Chicago White Sox: Open Letter to White Sox Manager Robin Ventura

Matthew Smith@@MatthewSmithBRCorrespondent IIISeptember 15, 2012

MINNEAPOLIS, MN - SEPTEMBER 14: Robin Ventura #23 and Alex Rios #51 of the Chicago White Sox celebrate a win against the Minnesota Twins on September 14, 2012 at Target Field in Minneapolis, Minnesota. The White Sox defeated the Twins 6-0. (Photo by Hannah Foslien/Getty Images)
Hannah Foslien/Getty Images

Mr. Ventura,

As a fan of the Chicago White Sox, first and foremost, let me say thank you for guiding them to the top of the standings in the AL Central with less than three weeks remaining. As 2012 began, not many thought the Sox had a chance of making the MLB postseason.  How wrong we were and you are owed appreciation.

Thank you.

But having said that, it's time for you to step up.

Several managerial decisions you have made during the last week have been troubling.

First, trailing by one in the eighth inning is not the time to bring in a starting pitcher with control problems, yet that is exactly what you did last Tuesday against the Detroit Tigers. Three batters after Francisco Liriano came into the game, the Sox were on their way to a loss.

It was a gamble that did not pay off.

At the time Leyson Septimo gave up a three-run homer to Prince Fielder last Wednesday, Donnie Veal had retired 20 straight left-handed hitters and was available in the bullpen. Veal was on a roll and Septimo has notoriously not come through in big game situations.

Why Septimo, Robin? Why?

You were quoted in the Chicago Tribune following the game saying that “Prince has seen him (Veal) a few times now. You’re looking for a different look.” Were you also hoping for a different look in the ninth inning of that SAME game when you brought Veal in to face you-know-who?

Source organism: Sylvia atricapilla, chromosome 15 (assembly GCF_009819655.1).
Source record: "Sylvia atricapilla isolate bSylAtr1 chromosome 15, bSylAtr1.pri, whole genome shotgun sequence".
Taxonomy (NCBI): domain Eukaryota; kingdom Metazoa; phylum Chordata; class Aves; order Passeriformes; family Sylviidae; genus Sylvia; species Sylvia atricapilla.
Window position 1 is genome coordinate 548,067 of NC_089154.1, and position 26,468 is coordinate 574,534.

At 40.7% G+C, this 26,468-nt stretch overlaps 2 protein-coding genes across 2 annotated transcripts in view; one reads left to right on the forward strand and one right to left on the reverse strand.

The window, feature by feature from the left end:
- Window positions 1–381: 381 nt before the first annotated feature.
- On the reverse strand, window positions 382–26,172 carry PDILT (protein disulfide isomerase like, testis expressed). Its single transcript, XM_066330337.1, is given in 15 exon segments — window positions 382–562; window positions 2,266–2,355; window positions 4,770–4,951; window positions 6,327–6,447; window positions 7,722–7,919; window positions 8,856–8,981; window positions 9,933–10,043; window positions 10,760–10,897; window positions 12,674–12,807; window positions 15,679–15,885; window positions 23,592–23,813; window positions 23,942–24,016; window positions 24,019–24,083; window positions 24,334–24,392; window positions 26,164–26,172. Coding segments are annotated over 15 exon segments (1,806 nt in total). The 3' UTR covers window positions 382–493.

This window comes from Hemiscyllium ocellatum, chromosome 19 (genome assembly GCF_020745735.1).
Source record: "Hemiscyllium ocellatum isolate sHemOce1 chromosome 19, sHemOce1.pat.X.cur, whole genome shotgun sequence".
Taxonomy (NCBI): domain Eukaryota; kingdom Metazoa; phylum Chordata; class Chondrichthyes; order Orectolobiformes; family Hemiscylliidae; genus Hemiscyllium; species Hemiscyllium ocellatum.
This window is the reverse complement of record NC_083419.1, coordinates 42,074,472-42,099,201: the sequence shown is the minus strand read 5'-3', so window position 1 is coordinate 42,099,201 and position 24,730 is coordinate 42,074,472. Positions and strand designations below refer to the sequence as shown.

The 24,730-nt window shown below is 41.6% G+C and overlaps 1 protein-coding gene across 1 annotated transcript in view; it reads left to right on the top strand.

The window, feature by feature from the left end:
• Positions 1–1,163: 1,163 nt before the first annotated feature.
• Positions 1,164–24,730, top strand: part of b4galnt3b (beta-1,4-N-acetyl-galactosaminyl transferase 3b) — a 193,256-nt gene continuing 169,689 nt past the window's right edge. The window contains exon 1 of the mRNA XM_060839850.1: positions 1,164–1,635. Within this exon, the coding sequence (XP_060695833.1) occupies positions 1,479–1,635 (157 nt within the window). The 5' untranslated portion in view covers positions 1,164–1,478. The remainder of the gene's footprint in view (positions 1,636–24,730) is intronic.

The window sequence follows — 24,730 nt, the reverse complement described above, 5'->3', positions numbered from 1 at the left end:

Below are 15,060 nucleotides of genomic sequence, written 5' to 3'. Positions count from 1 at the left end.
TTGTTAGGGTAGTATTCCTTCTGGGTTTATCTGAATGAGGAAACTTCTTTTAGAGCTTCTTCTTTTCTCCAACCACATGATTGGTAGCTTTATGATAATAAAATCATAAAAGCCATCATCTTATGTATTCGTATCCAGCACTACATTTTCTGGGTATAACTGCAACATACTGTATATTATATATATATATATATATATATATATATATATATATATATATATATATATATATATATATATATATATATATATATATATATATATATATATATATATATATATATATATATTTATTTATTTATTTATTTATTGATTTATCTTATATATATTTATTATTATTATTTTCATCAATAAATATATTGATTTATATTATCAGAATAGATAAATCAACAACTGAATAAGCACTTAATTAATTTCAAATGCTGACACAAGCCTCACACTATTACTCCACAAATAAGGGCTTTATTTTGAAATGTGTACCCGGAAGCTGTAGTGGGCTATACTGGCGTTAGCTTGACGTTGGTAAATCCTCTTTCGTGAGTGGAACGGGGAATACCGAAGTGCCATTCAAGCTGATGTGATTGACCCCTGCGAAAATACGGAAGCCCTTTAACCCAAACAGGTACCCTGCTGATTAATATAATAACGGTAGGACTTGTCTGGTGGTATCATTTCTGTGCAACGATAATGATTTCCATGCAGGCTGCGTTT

It was a gamble that did not pay off.

Finally, Kevin Youkilis has NEVER laid down a sacrifice bunt in his career at the big league level. Not once. So why did you ask him to do that with runners on first and second and nobody out?  If your intention was to get the runners over using the bunt, then put in a pinch hitter who has gotten the job done in the past.

Asking a veteran player to do something he has never done before in a game situation is a no-win scenario.

It was a gamble that did not pay off.

To be sure, these are just a few examples and do not outweigh all of the good choices you have made this year.  Unfortunately, you made the mistakes at the most critical juncture of the season.

Let’s hope your starting rotation shuffle, which starts with Liriano on Saturday at the Minnesota Twins, fares better than these other moves.

You have been good, Robin, but now is not the time to let your gut make decisions.

Do not out think yourself or your coaching staff.

The team has bought in to what you are selling thus far, so don’t give them a reason to begin questioning your sanity.

Less than three weeks left in the regular season! Bring it home, Robin!

Go Sox!!!


Matthew Smith


@Suggest Smith